Strategies for developing organizational focus
I often think about how successful companies like Shopify, HootSuite, and Airbnb stay focused. These companies are all made up of smart, creative, and passionate teams (which are made up of smart, creative, and passionate individuals) who share common goals. They effectively communicate, collaborate, and align on priorities which lead to the creation of the products and services that we use in our daily lives.
“If you want to go fast, go alone. If you want to go far, go together.”
But consider that at one point, each of these companies were made up of just a handful of individuals who each had their unique way of getting things done and could get those things done relatively quickly and without much friction. But then they began to scale, and had to get everyone in the company on the same page. How were they able to grow, while retaining the level of focus of a team of two? Perhaps you’re in this position yourself: hanging in the balance of what happens next, or figuring out how to lead your team to a place of focus.
Whether you’re managing a small creative team, a large division, or an entire company, developing organizational focus can be challenging, especially when faced with multiple competing deadlines and priorities. You might have a clearly defined mission, vision, and values; your goals and objectives could be crystal clear, but how do you get your team to consistently focus on them?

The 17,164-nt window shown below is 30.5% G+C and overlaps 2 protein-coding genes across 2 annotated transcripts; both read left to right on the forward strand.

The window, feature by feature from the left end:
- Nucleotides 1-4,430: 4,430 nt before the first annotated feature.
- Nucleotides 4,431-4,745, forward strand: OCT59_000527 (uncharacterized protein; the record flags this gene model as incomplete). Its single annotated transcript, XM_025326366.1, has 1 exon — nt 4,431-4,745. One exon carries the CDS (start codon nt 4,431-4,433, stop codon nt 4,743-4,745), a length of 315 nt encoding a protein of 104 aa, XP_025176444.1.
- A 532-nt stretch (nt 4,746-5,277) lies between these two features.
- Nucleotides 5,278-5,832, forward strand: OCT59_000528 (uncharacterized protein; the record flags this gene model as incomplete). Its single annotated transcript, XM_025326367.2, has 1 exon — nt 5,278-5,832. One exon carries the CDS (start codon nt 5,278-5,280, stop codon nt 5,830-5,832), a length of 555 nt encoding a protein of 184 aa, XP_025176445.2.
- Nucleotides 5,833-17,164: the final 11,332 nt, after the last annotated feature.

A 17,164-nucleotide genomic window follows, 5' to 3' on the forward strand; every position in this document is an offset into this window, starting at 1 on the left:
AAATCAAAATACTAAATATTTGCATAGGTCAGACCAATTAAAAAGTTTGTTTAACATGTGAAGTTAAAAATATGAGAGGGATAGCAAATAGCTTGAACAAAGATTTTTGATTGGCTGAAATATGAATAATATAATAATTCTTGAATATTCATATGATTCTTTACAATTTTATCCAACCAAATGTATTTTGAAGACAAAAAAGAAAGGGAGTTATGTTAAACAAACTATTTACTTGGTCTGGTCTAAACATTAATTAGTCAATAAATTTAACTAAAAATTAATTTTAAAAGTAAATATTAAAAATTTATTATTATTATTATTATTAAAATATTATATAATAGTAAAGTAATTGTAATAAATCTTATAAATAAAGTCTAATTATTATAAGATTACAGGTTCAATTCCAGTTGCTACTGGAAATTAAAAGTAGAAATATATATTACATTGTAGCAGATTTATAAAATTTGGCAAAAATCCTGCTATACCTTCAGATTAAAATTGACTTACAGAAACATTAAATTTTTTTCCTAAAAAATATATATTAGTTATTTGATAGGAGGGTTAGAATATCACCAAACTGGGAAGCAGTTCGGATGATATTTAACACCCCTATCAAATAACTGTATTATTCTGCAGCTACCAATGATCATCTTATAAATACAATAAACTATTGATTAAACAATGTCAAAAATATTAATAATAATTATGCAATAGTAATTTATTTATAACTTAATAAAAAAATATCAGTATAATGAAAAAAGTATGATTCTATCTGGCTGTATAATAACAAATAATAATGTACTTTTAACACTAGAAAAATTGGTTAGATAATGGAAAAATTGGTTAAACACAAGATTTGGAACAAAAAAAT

It helps to think about what you do as an individual, and scale out those practices at a macro level. I’ve put together a handful of tips on how you can get your team to keep their eyes on the prize.
1. Focus on less
The ancient Chinese philosopher, Lao Tzu, said it best: “The journey of a thousand miles begins with a single step.” Rather than trying to get everything done all at once, pick and choose your priorities carefully. Choose a handful of projects to work on that are mission critical. Apply the Pareto Principle: focus on the 20% of your work that will generate 80% of results.
“People think focus means saying yes to the thing you’ve got to focus on. But that’s not what it means at all. It means saying no to the hundred other good ideas that there are. You have to pick carefully. I’m actually as proud of the things we haven’t done as the things I have done. Innovation is saying no to 1,000 things.” – Steve Jobs
One mistake I’ve often seen teams make is biting off more than they can chew. When faced with a mountain of to-do’s, it can be paralyzing to consider the full scope of work ahead of you. It can scatter everyone’s attention. But when your team has just a handful of goals, it becomes easier to focus.
2. Keep a meta to-do list
Everyone has their personal system for knowing what to do and when. Some use sticky notes, others use agendas. Some commit to memory, and others use their calendar. No matter what tools individuals in the organization use for themselves, you can’t move forward with projects without a centralized to-do list that displays your team’s priorities.
“Coming together is a beginning; keeping together is progress; working together is success.”